• I've been managing with carry-on only for the last few years — and my last trip spanned a month away from home, including two conference presentations. It does take planning and does mean some compromises but is worth it to me in convenience and in getting rid of the risk of lost luggage. But I'd rather pack from my own closet than trust to someone else's choices, and I share some of yours and K-Line's reservations about the green-ness/disposability of some of the items. Interesting to see more and more people recognizing that traveling light should/could be an option though.

  • I can see it working for the bulky stuff like prams, but I'm a bit dubious about clothes. I'm off to Perth for four days this weekend, on a hand luggage only ticket, so I'll be packing sensibly … My problem is I often underpack!

  • there are enough 'unknowns' in any trip without adding the disorienting feeling of not having my own familiar clothes at hand. packing smart will take me farther and keep me happier.

  • I think it's easier to just pack light – carry-on only. The problem with carry-on is that there is not always room in the overhead bins because some of our fellow travelers seriously overdo it. I know you can plan ahead and there are ways to be one of the first on the plane, but things happen, flights get cancelled, and then you are standby and last on the plane with guess what, no room in the bins. (I haven't managed to pack so lightly I don't need the overhead bin.) So they gate check your bag and it ends up in Chicago when you're going to New York, but then they find it for you and kindly send it on to Houston, when you live in San Fransicso (wish I were making this up.)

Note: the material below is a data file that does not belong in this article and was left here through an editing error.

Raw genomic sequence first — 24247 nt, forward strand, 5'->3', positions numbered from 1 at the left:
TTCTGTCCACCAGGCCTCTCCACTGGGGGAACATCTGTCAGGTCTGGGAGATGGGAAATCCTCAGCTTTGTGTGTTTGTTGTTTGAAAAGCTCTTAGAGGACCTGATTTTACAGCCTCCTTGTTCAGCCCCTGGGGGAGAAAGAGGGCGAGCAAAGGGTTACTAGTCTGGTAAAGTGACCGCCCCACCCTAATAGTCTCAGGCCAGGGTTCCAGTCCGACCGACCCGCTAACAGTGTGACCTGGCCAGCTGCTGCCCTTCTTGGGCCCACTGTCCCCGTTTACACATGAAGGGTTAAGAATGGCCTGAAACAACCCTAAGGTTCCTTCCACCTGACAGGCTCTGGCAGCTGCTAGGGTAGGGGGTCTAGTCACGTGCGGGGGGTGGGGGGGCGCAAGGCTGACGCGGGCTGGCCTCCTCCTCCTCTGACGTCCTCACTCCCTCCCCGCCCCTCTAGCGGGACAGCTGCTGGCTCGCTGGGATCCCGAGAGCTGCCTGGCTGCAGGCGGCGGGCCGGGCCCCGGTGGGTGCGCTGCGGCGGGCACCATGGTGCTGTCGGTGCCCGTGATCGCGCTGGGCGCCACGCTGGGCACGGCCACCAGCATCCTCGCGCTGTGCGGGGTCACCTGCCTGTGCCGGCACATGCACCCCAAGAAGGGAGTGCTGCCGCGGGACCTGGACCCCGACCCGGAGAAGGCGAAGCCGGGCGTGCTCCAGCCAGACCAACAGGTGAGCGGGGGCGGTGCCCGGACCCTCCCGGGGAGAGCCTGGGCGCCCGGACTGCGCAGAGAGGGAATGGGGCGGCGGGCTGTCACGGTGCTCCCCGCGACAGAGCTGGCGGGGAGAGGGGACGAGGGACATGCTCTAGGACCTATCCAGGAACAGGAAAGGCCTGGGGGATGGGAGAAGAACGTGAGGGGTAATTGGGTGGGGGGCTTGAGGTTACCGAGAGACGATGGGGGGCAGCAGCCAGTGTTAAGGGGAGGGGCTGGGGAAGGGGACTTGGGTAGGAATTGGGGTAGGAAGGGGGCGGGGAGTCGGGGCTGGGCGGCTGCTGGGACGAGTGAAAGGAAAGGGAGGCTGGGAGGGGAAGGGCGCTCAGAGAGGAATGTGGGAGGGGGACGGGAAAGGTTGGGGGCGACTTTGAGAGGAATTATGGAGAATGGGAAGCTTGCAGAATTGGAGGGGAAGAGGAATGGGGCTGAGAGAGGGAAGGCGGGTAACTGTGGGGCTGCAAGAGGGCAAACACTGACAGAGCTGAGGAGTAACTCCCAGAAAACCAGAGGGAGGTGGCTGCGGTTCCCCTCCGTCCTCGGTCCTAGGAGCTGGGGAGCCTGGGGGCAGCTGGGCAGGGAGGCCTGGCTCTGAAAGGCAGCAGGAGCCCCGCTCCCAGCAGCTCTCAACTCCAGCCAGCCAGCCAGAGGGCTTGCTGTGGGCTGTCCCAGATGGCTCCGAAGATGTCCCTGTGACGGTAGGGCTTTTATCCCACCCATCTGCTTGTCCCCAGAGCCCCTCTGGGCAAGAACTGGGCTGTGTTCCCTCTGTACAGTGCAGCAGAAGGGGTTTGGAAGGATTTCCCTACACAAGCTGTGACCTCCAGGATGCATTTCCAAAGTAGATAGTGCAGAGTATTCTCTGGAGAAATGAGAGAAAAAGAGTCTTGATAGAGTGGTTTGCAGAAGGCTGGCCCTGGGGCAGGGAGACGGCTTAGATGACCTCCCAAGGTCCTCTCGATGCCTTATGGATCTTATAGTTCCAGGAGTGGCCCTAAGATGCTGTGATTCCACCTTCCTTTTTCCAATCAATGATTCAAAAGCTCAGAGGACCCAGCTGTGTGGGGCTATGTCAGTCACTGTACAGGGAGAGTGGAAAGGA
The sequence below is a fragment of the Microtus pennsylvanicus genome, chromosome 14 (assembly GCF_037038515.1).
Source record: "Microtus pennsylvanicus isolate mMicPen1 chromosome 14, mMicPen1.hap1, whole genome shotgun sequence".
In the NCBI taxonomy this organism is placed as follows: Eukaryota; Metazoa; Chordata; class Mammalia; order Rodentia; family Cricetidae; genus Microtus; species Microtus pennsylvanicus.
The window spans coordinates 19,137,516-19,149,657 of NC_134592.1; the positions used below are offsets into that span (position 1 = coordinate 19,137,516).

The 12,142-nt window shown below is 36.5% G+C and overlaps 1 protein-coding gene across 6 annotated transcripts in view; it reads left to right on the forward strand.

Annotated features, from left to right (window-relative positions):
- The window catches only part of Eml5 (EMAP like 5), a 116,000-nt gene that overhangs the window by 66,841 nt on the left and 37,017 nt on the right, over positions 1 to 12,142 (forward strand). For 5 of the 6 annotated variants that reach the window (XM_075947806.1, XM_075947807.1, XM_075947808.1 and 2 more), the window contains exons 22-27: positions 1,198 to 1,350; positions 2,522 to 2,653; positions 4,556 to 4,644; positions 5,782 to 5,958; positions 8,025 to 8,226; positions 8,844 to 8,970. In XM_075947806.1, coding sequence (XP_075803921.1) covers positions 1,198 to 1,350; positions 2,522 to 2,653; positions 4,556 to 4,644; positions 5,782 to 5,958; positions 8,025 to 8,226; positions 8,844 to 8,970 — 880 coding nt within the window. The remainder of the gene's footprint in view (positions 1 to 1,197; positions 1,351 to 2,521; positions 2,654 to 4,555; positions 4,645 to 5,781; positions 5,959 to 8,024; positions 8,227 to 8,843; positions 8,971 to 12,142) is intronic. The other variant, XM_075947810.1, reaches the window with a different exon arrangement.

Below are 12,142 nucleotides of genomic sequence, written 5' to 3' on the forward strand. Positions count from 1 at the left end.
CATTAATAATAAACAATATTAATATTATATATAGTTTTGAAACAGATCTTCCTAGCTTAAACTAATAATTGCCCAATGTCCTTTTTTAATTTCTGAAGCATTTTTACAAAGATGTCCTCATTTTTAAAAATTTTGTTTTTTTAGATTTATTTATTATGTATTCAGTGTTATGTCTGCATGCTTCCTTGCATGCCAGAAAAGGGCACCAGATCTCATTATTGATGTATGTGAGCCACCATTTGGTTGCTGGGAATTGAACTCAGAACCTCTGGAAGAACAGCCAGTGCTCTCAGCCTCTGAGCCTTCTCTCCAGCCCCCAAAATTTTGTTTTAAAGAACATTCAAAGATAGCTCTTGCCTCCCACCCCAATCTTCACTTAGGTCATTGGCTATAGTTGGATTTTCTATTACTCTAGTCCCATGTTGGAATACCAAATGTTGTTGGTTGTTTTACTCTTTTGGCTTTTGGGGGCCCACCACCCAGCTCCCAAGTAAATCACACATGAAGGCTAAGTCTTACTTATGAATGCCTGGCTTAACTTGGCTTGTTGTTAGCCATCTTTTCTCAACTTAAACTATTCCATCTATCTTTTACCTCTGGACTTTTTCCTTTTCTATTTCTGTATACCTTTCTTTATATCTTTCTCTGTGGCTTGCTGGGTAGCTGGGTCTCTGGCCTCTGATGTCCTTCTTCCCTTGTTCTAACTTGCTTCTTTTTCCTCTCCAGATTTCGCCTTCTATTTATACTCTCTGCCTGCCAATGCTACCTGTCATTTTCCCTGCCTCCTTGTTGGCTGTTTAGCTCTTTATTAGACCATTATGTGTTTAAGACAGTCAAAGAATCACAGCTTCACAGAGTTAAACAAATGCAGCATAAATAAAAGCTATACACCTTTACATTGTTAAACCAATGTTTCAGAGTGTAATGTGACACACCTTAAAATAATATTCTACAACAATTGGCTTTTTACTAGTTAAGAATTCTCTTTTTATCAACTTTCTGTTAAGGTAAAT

One business-oriented hotel in NY I stayed at frequently offered "closets" to their frequent guests. You could leave items behind, they would clean then and have them waiting in your room when next you checked in. I think this is a great idea, but probably expensive for the cleaning, and handier for the men than the ladies. After all, who can tell that they're wearing the same gray suit every trip?

  • As someone who uses Plus sized clothes I have enough trouble finding clothes to purchase ANYWHERE that I would never trust that I would be able to access appropriate sized clothes let alone clothes that suit and flatter me!

    NO WAY!

  • I’m not sure about the world but I’m certainly not ready for this. Yes to bulky items but definitely no to clothes. You should offer your services to them Imogen so people can learn how to pack enough clothes in a carry on bag thus reducing how much luggage.
    On the flip side, it would be fun being the person buying the clothes at the other end for the traveller!